Technology is revolutionizing nearly every single aspect of everyday life, the Internet of Things is making our homes, workplace, car and environment ever more smart and connected; it is estimated that by 2020, there will be 50 billion devices connected.
In fact, Mark Zuckerberg released a fun fact just the other day: There are as many people using Facebook today as there was world population just 100 years ago.
Technology is taking over.
As I write this on my tablet computer, connected to a 76Mbps internet connection, browsing information from around the globe, getting updates every few seconds and catching up with people from a very dim and distant past, I wonder just how many people could or would do without that sort of technology?
Do not confuse that question with that of a Luddite.
I understand and appreciate technology and all that it does for us, I also understand that there is an element of intrusion, lack of privacy and of the whole ‘1984 Big Brother’ thing.
Perhaps a better way of thinking about it would be that I like the technology, but I don’t like the algorithms and data mining that goes hand-in-hand with that technology, yet I know it’s an essential part of that very technology.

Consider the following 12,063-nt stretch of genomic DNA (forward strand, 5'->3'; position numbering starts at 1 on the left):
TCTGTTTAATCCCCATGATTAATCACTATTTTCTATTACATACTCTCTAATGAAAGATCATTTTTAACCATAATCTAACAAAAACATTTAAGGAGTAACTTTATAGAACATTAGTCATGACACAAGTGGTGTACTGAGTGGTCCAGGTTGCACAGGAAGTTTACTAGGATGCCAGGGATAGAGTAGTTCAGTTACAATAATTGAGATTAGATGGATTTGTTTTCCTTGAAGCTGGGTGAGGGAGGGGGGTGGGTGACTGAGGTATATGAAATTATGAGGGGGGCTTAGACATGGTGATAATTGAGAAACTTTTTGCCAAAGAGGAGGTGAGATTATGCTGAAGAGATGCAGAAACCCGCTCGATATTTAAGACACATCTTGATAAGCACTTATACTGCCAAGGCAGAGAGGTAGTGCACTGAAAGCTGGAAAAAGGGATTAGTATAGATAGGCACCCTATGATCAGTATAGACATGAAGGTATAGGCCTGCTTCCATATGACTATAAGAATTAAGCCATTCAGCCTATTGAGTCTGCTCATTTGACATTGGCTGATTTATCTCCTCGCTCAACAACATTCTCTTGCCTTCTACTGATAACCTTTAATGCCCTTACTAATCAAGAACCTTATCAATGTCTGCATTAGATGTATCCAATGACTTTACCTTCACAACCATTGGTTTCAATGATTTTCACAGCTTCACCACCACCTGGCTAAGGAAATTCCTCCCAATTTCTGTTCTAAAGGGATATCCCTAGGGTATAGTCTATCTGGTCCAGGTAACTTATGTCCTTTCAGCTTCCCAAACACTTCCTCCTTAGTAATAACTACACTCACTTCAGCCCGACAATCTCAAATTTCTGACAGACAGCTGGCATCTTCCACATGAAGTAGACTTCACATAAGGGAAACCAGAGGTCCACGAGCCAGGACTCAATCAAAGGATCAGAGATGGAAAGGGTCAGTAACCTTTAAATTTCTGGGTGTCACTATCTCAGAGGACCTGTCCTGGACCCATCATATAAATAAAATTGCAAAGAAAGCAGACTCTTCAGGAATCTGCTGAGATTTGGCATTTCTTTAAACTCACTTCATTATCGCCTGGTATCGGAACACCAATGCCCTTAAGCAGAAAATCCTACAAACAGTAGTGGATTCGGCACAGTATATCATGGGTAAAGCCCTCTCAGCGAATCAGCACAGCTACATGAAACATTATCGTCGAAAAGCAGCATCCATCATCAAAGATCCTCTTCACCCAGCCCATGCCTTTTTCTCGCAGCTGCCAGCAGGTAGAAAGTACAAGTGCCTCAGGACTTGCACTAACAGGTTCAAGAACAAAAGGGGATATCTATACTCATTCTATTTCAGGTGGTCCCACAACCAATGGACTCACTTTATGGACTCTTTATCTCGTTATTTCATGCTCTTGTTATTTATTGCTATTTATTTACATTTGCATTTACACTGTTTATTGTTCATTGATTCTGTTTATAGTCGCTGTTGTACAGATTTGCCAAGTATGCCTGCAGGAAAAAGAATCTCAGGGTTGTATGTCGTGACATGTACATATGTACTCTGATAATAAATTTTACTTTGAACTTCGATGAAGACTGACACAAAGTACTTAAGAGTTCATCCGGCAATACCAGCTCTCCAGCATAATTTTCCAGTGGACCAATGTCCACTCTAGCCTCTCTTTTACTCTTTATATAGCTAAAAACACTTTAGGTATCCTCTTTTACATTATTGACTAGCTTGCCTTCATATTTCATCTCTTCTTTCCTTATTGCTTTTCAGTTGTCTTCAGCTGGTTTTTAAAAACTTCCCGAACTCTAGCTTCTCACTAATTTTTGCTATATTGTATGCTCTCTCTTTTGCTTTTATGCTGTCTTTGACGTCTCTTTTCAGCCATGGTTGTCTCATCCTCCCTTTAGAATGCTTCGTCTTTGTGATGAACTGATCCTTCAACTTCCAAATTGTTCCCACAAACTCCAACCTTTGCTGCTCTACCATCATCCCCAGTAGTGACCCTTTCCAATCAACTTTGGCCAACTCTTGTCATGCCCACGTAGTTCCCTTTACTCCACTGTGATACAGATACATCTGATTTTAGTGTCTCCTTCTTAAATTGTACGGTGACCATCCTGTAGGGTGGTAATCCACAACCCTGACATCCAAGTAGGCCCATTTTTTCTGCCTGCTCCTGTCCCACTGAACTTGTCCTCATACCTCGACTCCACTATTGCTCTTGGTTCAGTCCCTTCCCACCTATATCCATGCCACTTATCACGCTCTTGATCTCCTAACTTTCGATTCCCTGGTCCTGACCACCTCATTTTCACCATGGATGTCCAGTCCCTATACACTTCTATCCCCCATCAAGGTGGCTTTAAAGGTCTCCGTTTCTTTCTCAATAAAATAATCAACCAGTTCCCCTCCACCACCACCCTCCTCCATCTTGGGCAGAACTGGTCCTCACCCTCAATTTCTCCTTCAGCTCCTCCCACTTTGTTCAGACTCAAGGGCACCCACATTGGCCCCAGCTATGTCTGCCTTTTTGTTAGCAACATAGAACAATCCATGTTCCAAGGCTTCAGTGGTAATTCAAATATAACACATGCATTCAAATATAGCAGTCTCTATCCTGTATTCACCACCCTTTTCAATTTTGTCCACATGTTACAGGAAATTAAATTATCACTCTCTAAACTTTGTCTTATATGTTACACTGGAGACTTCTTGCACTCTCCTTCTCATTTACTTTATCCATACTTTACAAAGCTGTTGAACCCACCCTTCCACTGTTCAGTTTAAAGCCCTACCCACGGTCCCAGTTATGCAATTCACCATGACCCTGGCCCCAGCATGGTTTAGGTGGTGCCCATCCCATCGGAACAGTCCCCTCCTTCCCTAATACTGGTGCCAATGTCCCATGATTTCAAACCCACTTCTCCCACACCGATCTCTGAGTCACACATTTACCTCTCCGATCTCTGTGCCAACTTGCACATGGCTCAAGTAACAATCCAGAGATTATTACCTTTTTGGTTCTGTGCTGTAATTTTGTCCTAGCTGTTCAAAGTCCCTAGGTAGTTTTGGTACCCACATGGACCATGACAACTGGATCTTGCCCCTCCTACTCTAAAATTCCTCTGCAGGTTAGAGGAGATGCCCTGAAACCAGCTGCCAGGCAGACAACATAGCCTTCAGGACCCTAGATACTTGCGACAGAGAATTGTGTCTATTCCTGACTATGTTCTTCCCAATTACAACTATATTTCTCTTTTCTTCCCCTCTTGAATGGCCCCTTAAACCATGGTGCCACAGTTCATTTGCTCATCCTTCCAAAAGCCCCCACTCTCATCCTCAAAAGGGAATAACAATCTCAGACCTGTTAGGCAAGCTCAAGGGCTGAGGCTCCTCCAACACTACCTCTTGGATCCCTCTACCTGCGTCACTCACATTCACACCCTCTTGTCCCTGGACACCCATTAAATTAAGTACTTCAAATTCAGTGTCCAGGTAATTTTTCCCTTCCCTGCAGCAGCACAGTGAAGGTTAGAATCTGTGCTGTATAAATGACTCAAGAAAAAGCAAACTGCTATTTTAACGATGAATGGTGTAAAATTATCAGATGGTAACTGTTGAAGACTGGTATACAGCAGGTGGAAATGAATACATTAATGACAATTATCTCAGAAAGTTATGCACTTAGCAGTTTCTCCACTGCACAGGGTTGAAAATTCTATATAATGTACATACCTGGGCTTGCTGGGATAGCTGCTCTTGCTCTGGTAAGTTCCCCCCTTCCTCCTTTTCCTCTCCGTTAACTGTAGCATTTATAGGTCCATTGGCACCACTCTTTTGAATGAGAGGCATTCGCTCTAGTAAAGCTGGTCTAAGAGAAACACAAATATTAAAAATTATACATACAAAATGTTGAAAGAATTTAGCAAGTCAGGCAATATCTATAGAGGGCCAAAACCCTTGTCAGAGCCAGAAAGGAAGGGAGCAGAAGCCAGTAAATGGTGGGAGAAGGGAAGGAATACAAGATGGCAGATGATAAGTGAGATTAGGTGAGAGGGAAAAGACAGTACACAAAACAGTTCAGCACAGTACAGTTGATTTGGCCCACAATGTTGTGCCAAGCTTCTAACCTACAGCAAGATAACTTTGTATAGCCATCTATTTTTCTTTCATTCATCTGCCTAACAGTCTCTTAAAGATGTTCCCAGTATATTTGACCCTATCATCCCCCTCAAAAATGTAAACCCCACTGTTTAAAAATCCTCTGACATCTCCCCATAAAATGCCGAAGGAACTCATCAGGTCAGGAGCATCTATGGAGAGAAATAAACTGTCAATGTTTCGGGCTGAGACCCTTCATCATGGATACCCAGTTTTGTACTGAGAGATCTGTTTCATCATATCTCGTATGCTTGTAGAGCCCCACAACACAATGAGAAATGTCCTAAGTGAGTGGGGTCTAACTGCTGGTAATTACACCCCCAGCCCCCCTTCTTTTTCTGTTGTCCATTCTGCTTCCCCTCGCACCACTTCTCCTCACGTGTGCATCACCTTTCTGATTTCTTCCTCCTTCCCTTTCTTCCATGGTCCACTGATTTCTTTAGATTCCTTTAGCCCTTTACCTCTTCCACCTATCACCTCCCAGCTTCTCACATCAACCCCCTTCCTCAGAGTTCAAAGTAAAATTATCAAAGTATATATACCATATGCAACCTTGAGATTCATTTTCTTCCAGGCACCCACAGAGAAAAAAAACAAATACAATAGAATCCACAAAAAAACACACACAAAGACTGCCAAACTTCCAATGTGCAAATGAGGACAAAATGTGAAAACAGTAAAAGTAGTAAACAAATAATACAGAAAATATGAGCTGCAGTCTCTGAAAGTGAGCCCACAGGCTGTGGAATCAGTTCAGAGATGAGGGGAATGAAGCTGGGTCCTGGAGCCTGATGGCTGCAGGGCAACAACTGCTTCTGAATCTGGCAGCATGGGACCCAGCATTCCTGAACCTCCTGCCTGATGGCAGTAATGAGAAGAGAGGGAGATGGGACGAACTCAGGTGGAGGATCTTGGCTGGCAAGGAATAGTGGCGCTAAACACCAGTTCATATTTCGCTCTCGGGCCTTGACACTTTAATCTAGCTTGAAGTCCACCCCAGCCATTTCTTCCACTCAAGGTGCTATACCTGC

Surely, I cannot be the only person that longs for holidays, away from it all, without internet connection or phone signal?
Only to be frustrated when I am away that I can’t use my phone or browse the internet?
And therein lies the problem; we are so used to having that technology available to us, our lives are geared toward it, nearly everything that we do in our daily life is influenced or shaped by technology.
Another thought provoking snippet; there are people old enough to be at work and earning a living that have never known life without internet, more than that though, they have probably never had the anticipation of waiting for a web page to load; waiting for each individual line of a picture to build up into a full picture over five minutes.
I don’t wish a return to ‘the good old days’, but just sometimes, I long for less invasion of my privacy, to meet a policeman rather than a camera, to feel a book rather than a screen, to pick-up a fountain pen rather than a stylus … to have that holiday without mobile technology.
But in any of those examples, do the old ways work better than the new?
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